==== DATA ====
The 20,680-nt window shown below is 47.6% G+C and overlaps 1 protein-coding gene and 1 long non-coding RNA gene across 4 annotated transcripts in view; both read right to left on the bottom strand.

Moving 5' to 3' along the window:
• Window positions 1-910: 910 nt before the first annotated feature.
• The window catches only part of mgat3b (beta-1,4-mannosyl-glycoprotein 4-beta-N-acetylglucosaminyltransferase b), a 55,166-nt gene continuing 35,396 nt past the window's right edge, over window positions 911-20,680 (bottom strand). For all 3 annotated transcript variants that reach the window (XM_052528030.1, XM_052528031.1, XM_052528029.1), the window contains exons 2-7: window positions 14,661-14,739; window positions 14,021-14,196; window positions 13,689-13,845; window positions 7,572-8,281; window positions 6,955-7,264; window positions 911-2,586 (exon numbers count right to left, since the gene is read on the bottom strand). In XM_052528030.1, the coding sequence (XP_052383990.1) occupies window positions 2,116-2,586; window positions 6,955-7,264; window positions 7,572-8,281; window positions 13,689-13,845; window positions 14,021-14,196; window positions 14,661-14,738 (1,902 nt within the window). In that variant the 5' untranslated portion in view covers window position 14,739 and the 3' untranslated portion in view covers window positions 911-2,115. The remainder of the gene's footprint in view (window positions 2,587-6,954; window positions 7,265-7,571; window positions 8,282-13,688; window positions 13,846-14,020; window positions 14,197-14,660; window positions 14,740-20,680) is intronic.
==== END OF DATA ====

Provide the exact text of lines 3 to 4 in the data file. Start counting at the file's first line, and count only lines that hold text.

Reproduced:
• Window positions 1-910: 910 nt before the first annotated feature.
• The window catches only part of mgat3b (beta-1,4-mannosyl-glycoprotein 4-beta-N-acetylglucosaminyltransferase b), a 55,166-nt gene continuing 35,396 nt past the window's right edge, over window positions 911-20,680 (bottom strand). For all 3 annotated transcript variants that reach the window (XM_052528030.1, XM_052528031.1, XM_052528029.1), the window contains exons 2-7: window positions 14,661-14,739; window positions 14,021-14,196; window positions 13,689-13,845; window positions 7,572-8,281; window positions 6,955-7,264; window positions 911-2,586 (exon numbers count right to left, since the gene is read on the bottom strand). In XM_052528030.1, the coding sequence (XP_052383990.1) occupies window positions 2,116-2,586; window positions 6,955-7,264; window positions 7,572-8,281; window positions 13,689-13,845; window positions 14,021-14,196; window positions 14,661-14,738 (1,902 nt within the window). In that variant the 5' untranslated portion in view covers window position 14,739 and the 3' untranslated portion in view covers window positions 911-2,115. The remainder of the gene's footprint in view (window positions 2,587-6,954; window positions 7,265-7,571; window positions 8,282-13,688; window positions 13,846-14,020; window positions 14,197-14,660; window positions 14,740-20,680) is intronic.